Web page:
The Toronto Blue Jays have taken an emphasis on the bullpen to the extreme this year.
The bullpen has been an area of weakness for the Blue Jays in recent seasons. The Jays have finished in the bottom third of the league in bullpen ERA for each of the last three seasons with few consistent pieces. There has been substantial turnover in the bullpen, and GM Alex Anthopoulos has worked this year to end the Toronto bullpen turnstile.
In his attempt to turn around the fortunes of the Jays’ bullpen, Anthopoulos traded once-top-prospect Travis Snider for right-handed reliever Brad Lincoln. He traded outfielder Eric Thames for the hard-throwing Steve Delabar. In addition, he traded some inconsequential minor leaguers in the J.A. Happ deal, which also included relievers Brandon Lyon and David Carpenter. During the offseason, Anthopoulos dealt prospect Nestor Molina for the injured Sergio Santos, signed Darren Oliver to a deal with a club option for next season, and traded for Jason Frasor.
That, of course, is a lot of relievers. Those moves alone could construct a full 7-man bullpen. Of course, Frasor and Lyon are both free agents after the season, and there looms the possibility that Oliver chooses to retire, but with Aaron Loup, Carlos Villanueva, Casey Janssen, and Chad Jenkins all in the mix, the trading for so many relievers is questionable at best.
In particular, I am referring to the Snider-for-Lincoln deal. The Thames deal is justifiable, as Thames is a fourth outfielder at best. The Happ deal is also fine, as Carpenter is a high-upside arm that could just as easily wind up a career minor leaguer and Lyon is a free agent at the end of the season. However, the Blue Jays also have a couple of young power arms on their way up who could make the deal for Lincoln even more difficult to stomach.
Marcus Stroman has begun his Blue Jays career as a relief pitcher, and since he is near major league-ready, Stroman offers yet another high quality bullpen arm to pencil in for next season at the latest.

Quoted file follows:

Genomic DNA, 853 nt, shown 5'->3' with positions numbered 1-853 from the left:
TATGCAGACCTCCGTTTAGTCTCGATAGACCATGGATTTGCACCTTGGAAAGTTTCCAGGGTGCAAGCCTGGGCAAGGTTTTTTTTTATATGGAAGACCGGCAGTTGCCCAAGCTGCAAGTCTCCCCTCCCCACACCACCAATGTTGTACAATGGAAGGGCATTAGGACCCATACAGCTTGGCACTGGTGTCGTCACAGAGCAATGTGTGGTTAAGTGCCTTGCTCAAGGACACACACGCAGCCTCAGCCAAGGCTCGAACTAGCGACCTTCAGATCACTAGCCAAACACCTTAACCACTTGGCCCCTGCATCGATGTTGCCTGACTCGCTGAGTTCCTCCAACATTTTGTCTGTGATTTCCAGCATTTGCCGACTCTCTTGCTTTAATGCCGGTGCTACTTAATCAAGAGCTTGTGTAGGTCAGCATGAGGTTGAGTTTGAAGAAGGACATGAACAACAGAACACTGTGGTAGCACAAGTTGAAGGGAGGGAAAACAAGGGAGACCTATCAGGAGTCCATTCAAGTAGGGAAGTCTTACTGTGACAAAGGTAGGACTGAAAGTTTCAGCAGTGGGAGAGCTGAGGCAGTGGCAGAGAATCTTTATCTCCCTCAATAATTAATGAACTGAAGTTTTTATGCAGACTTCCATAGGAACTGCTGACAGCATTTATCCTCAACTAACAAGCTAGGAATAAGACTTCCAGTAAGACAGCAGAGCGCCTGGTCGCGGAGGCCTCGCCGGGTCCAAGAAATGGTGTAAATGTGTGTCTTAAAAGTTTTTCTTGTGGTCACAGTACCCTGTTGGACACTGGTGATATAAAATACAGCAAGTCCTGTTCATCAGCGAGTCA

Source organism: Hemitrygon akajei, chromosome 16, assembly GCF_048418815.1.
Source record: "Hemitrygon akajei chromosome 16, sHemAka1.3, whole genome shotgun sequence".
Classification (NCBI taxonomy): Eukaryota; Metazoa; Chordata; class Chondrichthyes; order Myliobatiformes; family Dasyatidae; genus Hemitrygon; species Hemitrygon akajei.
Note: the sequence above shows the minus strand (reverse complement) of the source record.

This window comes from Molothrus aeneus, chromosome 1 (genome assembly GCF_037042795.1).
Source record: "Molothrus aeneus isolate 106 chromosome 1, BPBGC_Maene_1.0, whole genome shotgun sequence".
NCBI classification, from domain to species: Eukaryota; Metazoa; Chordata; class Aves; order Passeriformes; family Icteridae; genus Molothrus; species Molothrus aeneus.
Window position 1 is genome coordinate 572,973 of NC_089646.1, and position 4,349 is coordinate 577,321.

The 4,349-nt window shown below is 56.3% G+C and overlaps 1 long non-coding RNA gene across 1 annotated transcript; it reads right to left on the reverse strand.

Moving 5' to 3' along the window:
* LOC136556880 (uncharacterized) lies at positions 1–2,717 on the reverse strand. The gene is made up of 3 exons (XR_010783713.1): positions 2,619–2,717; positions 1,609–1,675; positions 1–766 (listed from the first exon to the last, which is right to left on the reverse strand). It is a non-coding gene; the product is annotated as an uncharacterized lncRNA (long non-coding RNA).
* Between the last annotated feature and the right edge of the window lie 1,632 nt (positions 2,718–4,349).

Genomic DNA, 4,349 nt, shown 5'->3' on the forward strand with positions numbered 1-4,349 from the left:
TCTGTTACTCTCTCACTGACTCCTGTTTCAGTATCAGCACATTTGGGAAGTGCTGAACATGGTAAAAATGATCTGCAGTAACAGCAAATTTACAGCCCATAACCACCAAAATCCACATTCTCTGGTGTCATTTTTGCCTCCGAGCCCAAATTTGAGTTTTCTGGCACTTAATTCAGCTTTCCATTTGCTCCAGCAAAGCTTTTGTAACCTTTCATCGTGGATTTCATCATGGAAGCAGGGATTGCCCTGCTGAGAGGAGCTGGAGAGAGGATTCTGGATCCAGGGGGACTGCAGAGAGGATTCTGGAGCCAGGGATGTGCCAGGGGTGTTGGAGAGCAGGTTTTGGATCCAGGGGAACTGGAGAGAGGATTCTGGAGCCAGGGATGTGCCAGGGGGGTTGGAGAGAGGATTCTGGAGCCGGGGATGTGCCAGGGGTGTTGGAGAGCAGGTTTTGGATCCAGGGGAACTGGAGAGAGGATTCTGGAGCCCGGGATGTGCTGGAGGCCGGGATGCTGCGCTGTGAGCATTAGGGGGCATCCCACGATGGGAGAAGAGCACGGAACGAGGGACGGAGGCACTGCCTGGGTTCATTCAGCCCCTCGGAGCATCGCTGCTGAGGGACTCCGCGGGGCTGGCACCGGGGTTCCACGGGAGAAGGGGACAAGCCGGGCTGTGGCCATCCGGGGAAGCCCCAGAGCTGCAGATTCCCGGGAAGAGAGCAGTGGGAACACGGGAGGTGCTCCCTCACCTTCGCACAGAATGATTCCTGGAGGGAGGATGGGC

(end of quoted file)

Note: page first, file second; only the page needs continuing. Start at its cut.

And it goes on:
In addition, John Stilson returned from the disabled list tonight (phew, another shoulder injury would have been a huge hit). However, he returned in a bullpen role, adding even more complexity to the Jays’ bullpen situation. It was widely expected that Stilson would eventually end up in the bullpen, but since the Blue Jays went out and acquired some more power arms, and since Stilson had been starting all season, it was thought that such a decision would be postponed for another season.
Not so. Unless this move was just to get Stilson back into the swing of things – unlikely since he came in as the second reliever in the 6th inning – it means that the Blue Jays have yet another young power arm to fit into their bullpen. Stilson is near major league-ready, and could figure into the Blue Jays‘ plans as early as next season.
Stroman and Stilson are not the only pitchers the Blue Jays have recently converted to relievers. Joel Carreno has also come out of the bullpen for his last four appearances. Carreno’s fastball/slider combination makes him an ideal candidate for the bullpen, and it has long been thought that he would eventually make the full-time transition, but this certainly seems an odd time to make the decision.
If the Blue Jays are preparing for a trade, they are not doing a very good job of it. Pitchers have more value as starters, and they would be better off leaving the decision to move a pitcher to a relief role to the team acquiring the pitcher in question.
If the Blue Jays are trying to build a strong bullpen for next season, they’ve certainly done a good job of that, but at the expense of a high upside prospect in Travis Snider.
Of course, there is always the possibility that Stilson is on a rehabilitation program, or nearing his innings limit, and that Stroman will be moved to the rotation next season. If that’s the case, well, I just wasted 20 minutes writing this article. If not, well, cue the 10-man bullpen!
Charles Davis is a baseball writer for RantSports.com with a specific focus on the Toronto Blue Jays, their farm system, and prospects league-wide. Read his articles here and follow him on Twitter @CPDavis90.